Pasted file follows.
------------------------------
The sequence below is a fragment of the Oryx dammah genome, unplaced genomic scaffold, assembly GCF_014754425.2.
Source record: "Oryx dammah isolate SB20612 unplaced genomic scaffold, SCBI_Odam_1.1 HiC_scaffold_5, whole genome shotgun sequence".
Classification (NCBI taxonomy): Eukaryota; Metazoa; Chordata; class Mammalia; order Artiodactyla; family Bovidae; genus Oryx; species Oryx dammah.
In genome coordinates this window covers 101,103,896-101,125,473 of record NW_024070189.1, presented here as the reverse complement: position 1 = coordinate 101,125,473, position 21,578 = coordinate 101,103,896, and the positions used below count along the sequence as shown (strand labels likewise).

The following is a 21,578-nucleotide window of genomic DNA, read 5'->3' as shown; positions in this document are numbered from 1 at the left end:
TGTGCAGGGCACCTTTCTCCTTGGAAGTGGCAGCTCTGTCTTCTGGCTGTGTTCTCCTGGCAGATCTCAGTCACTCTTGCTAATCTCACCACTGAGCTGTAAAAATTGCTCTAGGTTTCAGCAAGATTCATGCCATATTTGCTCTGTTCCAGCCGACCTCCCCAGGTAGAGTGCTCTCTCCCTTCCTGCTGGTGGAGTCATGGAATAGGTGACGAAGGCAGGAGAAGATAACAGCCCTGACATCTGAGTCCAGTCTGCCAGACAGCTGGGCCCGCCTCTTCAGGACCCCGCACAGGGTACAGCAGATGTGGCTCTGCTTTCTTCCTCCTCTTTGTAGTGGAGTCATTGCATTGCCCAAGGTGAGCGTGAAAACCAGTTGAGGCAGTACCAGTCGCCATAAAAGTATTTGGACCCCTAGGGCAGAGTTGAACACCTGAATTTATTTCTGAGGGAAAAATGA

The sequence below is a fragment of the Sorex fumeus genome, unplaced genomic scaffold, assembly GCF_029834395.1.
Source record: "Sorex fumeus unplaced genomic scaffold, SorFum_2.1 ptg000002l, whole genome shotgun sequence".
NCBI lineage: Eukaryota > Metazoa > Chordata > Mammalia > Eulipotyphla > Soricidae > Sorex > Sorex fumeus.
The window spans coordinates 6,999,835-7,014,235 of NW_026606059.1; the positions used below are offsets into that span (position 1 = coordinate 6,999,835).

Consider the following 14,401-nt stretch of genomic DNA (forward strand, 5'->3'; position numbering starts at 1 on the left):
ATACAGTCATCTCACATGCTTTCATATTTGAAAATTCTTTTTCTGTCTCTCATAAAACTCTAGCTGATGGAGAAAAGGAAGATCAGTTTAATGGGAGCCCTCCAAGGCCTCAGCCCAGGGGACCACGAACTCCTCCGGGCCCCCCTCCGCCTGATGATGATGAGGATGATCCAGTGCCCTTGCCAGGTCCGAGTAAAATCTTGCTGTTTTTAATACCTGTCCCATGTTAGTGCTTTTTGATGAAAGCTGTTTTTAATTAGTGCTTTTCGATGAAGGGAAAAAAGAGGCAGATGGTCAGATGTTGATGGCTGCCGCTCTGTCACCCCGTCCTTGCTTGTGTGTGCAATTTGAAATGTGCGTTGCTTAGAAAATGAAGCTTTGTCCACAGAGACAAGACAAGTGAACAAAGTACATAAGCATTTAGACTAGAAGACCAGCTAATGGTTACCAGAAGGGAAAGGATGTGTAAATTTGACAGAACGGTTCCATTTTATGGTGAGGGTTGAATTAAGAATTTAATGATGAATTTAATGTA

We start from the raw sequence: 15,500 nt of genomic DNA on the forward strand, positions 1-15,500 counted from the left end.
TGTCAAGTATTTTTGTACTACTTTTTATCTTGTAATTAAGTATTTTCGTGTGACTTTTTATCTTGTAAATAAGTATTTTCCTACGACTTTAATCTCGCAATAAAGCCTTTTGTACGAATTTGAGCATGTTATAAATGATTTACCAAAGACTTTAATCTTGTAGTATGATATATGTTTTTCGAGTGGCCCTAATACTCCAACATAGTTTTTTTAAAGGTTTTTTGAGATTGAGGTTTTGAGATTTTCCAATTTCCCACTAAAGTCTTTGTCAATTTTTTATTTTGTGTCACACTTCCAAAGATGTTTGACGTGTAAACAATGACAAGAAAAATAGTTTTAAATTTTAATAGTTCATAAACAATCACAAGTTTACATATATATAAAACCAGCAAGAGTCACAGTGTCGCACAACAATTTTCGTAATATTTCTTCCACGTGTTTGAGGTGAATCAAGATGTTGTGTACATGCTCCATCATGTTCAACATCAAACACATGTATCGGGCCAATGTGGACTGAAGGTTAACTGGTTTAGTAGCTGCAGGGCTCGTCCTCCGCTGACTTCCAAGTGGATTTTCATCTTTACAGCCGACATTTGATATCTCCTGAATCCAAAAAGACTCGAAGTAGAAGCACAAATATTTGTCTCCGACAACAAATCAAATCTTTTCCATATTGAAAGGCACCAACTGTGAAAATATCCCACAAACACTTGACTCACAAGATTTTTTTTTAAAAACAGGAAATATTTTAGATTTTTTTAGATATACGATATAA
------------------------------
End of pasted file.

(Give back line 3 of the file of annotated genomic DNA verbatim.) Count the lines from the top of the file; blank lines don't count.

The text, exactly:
Classification (NCBI taxonomy): Eukaryota; Metazoa; Chordata; class Mammalia; order Artiodactyla; family Bovidae; genus Oryx; species Oryx dammah.